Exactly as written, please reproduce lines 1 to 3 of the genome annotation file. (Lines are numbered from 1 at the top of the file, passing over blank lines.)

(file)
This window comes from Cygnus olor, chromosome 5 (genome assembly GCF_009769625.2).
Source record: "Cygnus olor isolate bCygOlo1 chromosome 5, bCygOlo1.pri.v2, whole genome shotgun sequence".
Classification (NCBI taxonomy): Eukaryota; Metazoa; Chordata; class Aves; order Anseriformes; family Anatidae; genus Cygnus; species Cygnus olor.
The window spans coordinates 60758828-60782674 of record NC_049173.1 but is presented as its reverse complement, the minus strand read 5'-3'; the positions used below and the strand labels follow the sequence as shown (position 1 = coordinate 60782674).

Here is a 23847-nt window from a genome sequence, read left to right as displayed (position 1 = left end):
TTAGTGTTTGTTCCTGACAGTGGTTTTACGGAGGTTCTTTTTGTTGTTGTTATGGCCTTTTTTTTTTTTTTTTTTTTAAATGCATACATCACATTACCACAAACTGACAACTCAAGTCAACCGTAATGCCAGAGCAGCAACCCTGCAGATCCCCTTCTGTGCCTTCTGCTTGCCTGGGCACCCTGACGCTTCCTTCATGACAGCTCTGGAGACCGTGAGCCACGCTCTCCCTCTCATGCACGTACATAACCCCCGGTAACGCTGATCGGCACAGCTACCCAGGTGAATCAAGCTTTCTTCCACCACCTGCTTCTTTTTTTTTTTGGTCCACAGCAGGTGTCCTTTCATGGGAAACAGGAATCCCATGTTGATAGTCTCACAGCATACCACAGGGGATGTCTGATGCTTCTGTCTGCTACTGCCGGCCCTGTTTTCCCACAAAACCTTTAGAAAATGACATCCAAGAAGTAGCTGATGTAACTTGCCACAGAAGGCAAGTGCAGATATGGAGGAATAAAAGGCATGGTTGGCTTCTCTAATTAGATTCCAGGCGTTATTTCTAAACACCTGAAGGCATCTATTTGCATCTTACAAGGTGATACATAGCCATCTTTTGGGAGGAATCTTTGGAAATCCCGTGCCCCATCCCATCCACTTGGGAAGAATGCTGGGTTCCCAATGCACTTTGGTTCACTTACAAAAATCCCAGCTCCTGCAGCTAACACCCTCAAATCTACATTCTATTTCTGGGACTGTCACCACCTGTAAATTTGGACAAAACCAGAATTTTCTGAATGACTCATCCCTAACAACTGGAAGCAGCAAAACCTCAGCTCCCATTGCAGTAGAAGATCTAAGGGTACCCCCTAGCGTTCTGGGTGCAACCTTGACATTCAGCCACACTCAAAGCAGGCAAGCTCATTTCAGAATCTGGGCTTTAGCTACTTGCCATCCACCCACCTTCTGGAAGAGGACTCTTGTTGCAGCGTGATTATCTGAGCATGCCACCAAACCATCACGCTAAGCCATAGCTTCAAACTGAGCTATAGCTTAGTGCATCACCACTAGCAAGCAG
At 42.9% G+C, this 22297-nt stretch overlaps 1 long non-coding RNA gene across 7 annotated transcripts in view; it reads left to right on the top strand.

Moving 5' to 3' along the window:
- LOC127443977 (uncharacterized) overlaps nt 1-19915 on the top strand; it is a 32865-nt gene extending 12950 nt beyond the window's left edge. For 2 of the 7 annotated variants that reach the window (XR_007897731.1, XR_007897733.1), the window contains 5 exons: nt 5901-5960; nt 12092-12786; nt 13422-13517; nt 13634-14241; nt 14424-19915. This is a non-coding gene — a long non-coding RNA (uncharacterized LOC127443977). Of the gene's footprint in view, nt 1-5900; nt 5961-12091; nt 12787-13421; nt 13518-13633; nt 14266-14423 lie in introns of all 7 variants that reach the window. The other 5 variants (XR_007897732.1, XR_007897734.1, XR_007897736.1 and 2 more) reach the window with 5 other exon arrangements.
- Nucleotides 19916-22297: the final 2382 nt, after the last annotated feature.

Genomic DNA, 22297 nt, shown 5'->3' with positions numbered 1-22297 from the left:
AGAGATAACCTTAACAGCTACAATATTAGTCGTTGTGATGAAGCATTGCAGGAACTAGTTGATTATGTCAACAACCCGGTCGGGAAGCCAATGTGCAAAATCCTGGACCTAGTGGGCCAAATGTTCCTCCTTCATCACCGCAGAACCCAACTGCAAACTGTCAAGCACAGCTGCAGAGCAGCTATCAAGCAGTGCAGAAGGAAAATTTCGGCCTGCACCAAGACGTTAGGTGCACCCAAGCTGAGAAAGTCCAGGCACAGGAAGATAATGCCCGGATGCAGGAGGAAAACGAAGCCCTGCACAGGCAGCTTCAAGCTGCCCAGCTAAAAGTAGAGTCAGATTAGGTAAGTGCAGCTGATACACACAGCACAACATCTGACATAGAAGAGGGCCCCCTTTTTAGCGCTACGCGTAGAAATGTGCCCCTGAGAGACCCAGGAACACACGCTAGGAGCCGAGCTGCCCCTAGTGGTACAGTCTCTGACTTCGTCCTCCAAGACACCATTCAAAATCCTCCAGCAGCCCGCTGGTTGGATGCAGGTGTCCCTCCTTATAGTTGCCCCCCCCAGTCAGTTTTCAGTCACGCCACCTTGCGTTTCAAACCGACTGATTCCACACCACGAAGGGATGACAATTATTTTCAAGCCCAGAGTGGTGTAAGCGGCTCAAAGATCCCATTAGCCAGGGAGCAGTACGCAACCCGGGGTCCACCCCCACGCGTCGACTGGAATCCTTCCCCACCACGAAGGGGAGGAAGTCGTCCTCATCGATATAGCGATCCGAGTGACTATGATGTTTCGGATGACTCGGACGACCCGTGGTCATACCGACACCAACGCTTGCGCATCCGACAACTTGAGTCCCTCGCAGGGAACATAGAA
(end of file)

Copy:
This window comes from Cygnus olor, chromosome 5 (genome assembly GCF_009769625.2).
Source record: "Cygnus olor isolate bCygOlo1 chromosome 5, bCygOlo1.pri.v2, whole genome shotgun sequence".
Classification (NCBI taxonomy): Eukaryota; Metazoa; Chordata; class Aves; order Anseriformes; family Anatidae; genus Cygnus; species Cygnus olor.